Amongst the stories of entrepreneurship, of planned moves, of dreams and desires of starting up and of leaving plush corporate jobs are a bunch of 23 year olds, who were trying to answer that question we have all asked ourselves,“What am I doing with my life?”
In fact, these were the exact words of the conversation Prasanth Garapati, 23, one of the co-founders was having with his friends.
During that conversation, another co-founder, Hemanth Jonnalagadda, 23, suggested that starting up might be the solution to their life crisis. He was already facing a problem with long waits for buses and expensive cab services while commuting to Hitech city in Hyderabad from Dilshuknagar.
Their co-founders and batch-mates from IIIT Hyderabad – Sandeep Kachavarapu, Charan Thota, Srujai Varikuti – who were also facing the same problem joined in to launch Commut, a mobile-based minibus shuttle service for daily office commuters in September, 2015.
First time lucky?
Despite it being their first venture, the company registered more than 3,000+ users in just 75 days and has taken 4,000 bookings till date.
At present, they operate in 12 areas of Hyderabad with a fleet of 17 buses; the main commuting traffic comes from areas like L.B. Nagar, Uppal, ECIL, Secundrabad and Kukatpally. Prasanth even claims that almost eight to nine of their buses run at 100 per cent occupancy, with a retention rate of almost 73 per cent. The service receives 250 requests per day primarily comprising IT employees, of whom 60 per cent are women.
Prasanth says that the team was absolutely surprised to see the percentage of women using the service and plans to introduce a live tracking system for buses. They also plan to include an in-app panic button, which sends an immediate message to the emergency contacts and nearest police stations where they can track the vehicle.
Looking at the ‘vanity metrics’, as the team defines it, the service has over 3,500 downloads; and the team is looking at launching the iOS version of the app, as well as web bookings, by next week.
The service claims to be providing point-to-point pickup, charging Rs 3 per kilometer with a guaranteed AC seat and no surge in prices with live tracking. The service accepts payments online with no need for cash transactions.
Another innovation is route optimisation, which helps buses take the shortest and most traffic-free routes on a real-time basis. ZipGo, one of their biggest competitors, is also creating their own maps in the backend, which requires more intelligence than just the information of routes with traffic. Thus, frequency is a major metric for bus shuttle services.
Shuttling to the future
The firm is also in talks with IT multinationals and other SMEs to promote their services amongst their employees. Currently, they are in talks with Deloitte from where they receive 40 per cent of their monthly business. These are not strictly partnerships but rather promotional activities that the company is pursuing to push up its customer base.
Over the next three months, Prasanth tells us the firm is hoping to scale up in Hyderabad by extending their operations to 24 areas with buses shuttling through these areas every 15 minutes.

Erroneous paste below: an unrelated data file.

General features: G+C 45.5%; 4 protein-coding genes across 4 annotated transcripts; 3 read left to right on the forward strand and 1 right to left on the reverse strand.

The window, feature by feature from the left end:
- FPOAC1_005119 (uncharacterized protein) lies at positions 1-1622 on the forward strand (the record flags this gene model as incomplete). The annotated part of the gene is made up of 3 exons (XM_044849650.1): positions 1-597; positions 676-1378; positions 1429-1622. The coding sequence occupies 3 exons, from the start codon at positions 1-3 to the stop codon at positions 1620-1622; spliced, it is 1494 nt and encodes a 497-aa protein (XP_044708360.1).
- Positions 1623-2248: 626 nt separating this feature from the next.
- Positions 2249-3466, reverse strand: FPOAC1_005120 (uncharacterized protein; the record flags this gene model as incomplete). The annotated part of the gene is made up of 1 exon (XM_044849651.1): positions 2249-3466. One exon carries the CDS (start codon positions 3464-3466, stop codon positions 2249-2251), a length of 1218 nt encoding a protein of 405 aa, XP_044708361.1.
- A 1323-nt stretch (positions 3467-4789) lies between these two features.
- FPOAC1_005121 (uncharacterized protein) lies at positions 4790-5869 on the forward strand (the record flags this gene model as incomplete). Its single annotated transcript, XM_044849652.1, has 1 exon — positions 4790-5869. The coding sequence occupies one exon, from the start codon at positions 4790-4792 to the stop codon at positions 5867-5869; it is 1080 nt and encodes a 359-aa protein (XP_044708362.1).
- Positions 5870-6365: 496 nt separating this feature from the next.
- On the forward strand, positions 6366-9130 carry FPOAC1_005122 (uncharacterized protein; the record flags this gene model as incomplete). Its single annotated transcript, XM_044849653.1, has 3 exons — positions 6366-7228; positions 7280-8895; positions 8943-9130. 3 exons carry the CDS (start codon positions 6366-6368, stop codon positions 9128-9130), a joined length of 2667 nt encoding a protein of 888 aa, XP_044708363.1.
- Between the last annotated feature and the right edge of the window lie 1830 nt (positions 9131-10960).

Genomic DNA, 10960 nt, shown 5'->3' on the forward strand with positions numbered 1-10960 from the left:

They are also planning to increase their fleet to 150 buses adding almost 10 buses every week. Moreover, expansion to other cities is also on the cards with the co-founders planning to expand to other metros by the end of this year.
Adding to this, the firm is also working on a smart pairing feature, which will allow all the women going on a similar route to be put in one shuttle. Prasanth says this plan will materialise when they scale up the fleet. Their competitor ZipGo has already launched an exclusive bus service for women.
The firm is also looking to close their seed round of funding by February end, through well-known angel investors in the space.
Bus shuttling is not a new concept, with multiple players like ZipGo, Shuttl and Ola Shuttle already crowding the space. Still at a nascent stage, the sector is also facing a fair amount of ambiguity on operations.
On one hand, in December, we saw bus aggregators like in Series A while on the other end the Gurgaon government is seizing vehicles belonging to Shuttl and Ola on grounds of violation.
ZipGo also had the Bangalore RTO raiding their office over similar concerns in December with the government threatening to confiscate all the shuttles.
The co-founders have said that rather than compete with the government, they are trying to assist them or work closely with them to boost infrastructure. The firm is also constantly in touch with state transport officials for the same.
However, if allowed, there is immense scope for these aggregators in the market. With multinationals scaling down their transportation cab services for employees (because of operational costs), B2B could be a big segment for these players to tap into. Apart from Commut, Ola Shuttle is also working on a somewhat similar model. Moreover, Commut’s growth figures also show a need for these shuttle services on the ground. From a customer point of view, this might be more a comfortable option than public buses, with more safety features for women.
However, despite existing demand from the consumers, one cannot deny that the future of this industry is based on government policy, and bigger scale will not matter if the government brands the bus shuttle services as not complying with the law.